I may be the world's worst tennis player. But I do ice skate in the winter! I learned to swim two summers ago, and sometimes I bowl. If you're the sporty type all other exercise is probably unnecessary for you. Zsa Zsa Gabor, for instance, fences, rides horseback, and was the junior ping-pong champion of Hungary-something not many people know. She says, "Sports are the best exercise in the world," and she looks as if they certainly are for her.

Some sports do more for all of you than others. In this regard, swimming is probably the best. But golfers swear by their 18 holes that the combination of walking and hitting the little ball is tops for body toning. Personally, I've seen too many golfers who slump as they walk from one hole to the next, and then strain unprepared muscles and ligaments every time they raise their golf stick. It's just the same old story. It's not what you do, but the way that you do it, and how often you do it. Tennis is a terriffic sport, but an hour of tennis once a month is useless. Learn to hit the ball properly, master the rhythm, then play at least once or twice a week. And don't say the game is too strenuous. King Gustav of Sweden, who died in his nineties, was still winning tennis matches in his eighties. (I still can't play the damn game.)

Skiing, a tremendously popular sport today, is, I think, just about the most exciting sport in the world. I don't ski. But just watching people who do, exercises my goose bumps. If you really want to ski well, (or just get up a slope without a ski tow), you must develop strong muscles in your legs; they do about go per cent of the work in skiing. But I am told by ski experts, and it certainly seems logical, that to ski properly, your entire body must become tight, trim and poised. Oh yes, you must have or develop a good sense of balance.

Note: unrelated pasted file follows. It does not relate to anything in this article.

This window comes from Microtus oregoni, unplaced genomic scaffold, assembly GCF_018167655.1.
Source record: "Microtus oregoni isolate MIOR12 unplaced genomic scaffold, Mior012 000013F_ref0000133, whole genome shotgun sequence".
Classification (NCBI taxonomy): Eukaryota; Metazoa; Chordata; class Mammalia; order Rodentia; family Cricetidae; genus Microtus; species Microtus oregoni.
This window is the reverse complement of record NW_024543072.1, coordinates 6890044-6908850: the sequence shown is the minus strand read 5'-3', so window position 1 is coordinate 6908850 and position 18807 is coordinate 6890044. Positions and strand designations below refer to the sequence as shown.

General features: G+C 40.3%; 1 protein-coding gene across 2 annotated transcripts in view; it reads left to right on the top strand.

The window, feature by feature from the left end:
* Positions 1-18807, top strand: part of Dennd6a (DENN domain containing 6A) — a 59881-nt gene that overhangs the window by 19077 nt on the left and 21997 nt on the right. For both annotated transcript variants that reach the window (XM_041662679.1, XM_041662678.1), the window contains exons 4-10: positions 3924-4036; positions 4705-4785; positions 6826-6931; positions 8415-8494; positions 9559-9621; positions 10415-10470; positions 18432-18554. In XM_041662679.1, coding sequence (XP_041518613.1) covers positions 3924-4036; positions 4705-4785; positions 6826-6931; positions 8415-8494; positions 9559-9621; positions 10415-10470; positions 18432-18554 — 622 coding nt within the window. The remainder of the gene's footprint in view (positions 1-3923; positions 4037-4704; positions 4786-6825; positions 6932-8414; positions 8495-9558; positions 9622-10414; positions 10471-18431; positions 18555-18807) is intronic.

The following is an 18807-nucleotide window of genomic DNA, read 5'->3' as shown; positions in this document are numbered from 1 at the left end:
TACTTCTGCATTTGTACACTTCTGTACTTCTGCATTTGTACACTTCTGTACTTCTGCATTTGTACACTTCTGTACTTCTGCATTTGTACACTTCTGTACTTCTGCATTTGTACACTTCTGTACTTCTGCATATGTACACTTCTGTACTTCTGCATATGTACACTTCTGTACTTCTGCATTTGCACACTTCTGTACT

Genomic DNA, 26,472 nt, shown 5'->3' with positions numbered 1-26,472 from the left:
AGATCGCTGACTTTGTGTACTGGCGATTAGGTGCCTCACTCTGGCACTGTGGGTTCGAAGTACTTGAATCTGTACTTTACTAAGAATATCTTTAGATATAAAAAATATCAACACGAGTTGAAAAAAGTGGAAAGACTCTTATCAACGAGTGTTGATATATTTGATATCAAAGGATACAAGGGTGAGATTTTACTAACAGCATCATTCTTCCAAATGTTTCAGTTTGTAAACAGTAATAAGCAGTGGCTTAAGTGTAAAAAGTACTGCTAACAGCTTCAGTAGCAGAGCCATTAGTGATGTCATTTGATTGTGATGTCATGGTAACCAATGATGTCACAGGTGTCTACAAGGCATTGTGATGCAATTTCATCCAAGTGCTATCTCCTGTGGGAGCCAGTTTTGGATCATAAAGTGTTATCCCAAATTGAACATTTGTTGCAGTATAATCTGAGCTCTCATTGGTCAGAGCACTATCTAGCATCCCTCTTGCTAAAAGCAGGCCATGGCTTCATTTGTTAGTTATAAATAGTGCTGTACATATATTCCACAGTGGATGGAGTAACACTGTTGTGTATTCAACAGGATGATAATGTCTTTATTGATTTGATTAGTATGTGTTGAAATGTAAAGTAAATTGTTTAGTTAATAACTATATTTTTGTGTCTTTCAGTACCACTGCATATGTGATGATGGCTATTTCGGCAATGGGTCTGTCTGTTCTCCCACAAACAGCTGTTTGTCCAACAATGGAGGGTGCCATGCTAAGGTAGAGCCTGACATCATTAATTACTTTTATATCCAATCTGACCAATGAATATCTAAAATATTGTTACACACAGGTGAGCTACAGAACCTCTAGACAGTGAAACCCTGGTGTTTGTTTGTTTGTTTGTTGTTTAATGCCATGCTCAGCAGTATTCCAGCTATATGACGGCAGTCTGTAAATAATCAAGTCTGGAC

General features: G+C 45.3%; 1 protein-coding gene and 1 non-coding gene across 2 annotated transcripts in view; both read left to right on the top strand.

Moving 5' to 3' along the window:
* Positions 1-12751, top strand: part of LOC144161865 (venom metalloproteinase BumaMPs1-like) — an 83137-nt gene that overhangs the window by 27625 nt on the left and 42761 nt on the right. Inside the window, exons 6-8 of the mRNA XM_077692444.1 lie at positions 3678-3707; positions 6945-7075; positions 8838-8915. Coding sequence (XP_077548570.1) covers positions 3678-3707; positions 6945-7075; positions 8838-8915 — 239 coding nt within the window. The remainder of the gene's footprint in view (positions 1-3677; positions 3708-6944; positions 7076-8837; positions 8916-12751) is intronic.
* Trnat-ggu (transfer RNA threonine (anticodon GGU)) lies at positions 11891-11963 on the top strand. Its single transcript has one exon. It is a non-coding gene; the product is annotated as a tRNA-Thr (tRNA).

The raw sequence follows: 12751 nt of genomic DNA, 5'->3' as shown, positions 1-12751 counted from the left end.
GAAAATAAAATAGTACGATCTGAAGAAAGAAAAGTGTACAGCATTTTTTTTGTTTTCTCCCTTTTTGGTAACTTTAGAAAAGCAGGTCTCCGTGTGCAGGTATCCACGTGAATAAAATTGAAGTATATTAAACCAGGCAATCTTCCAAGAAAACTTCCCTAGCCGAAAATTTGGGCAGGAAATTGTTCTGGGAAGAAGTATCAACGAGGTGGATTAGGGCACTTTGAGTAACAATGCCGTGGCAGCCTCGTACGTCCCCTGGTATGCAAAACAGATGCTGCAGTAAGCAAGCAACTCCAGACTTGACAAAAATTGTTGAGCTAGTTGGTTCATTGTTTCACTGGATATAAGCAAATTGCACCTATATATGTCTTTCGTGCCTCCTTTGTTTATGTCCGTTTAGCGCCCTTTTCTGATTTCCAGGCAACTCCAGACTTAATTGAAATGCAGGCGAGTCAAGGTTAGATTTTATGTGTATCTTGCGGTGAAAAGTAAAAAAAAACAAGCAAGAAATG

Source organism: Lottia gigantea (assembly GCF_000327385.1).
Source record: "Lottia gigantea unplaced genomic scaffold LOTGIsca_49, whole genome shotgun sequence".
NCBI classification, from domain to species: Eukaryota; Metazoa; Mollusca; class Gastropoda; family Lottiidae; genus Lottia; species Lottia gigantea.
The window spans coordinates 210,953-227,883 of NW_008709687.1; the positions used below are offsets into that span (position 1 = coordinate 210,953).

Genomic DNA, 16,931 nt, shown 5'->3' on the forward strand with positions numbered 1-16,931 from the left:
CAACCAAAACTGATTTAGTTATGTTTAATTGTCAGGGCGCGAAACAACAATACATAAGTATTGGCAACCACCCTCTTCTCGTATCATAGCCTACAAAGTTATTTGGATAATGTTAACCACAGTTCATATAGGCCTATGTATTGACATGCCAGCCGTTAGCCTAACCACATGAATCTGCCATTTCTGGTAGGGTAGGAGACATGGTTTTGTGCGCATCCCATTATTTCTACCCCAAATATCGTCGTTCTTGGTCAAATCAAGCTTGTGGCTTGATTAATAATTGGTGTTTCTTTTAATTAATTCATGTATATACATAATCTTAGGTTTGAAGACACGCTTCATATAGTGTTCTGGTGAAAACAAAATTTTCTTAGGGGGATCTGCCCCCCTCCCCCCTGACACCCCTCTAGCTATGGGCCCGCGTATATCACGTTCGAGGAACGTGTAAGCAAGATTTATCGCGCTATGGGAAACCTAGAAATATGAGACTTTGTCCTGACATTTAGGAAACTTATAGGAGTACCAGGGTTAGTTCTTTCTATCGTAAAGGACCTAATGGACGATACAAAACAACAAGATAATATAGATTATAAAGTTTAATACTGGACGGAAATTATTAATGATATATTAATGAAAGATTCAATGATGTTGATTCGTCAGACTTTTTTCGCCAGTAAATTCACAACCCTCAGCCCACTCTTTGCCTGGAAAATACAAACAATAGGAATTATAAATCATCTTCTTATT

These are of course only a few of the ways you can incorporate "exercise" into your everyday life without having to think of it as therapy. There are others. Take scrubbing your back in the bathtub. It's wonderful, especially if you really work on washing that elusive middle region. If you succeed you're also stretching your whole upper torso. And try scrubbing with the left hand as well as the right. No back-brushes, please. That's cheating. The tub offers all sorts of "exercise" possibilities. Try keeping your back straight while you wash your feet, stretching from the waist. Dry yourself briskly all over.

I know several women who keep the radio on while they do housework, or cook, or watch their children, and dance to music whenever they have a chance. With no one around most people do feel free to let go and respond to music the way they never do in company or even with their close family. For some women, ridding themselves of self-consciousness, even with no one in the room, is a big hurdle. I know how to peel potatoes and rumba at the same time. A polka is a bit more difficult. We won't discuss the cha-cha.

But, in all seriousness, if you do find that you can really move to music, no matter what you think you look like-don't look in the mirror, that's not the point-but because you find you enjoy it, much of your exercise problem is solved. Fifteen minutes of dancing (invent steps, turn, leap, jump, do anything) a day will keep your whole body limber and alive.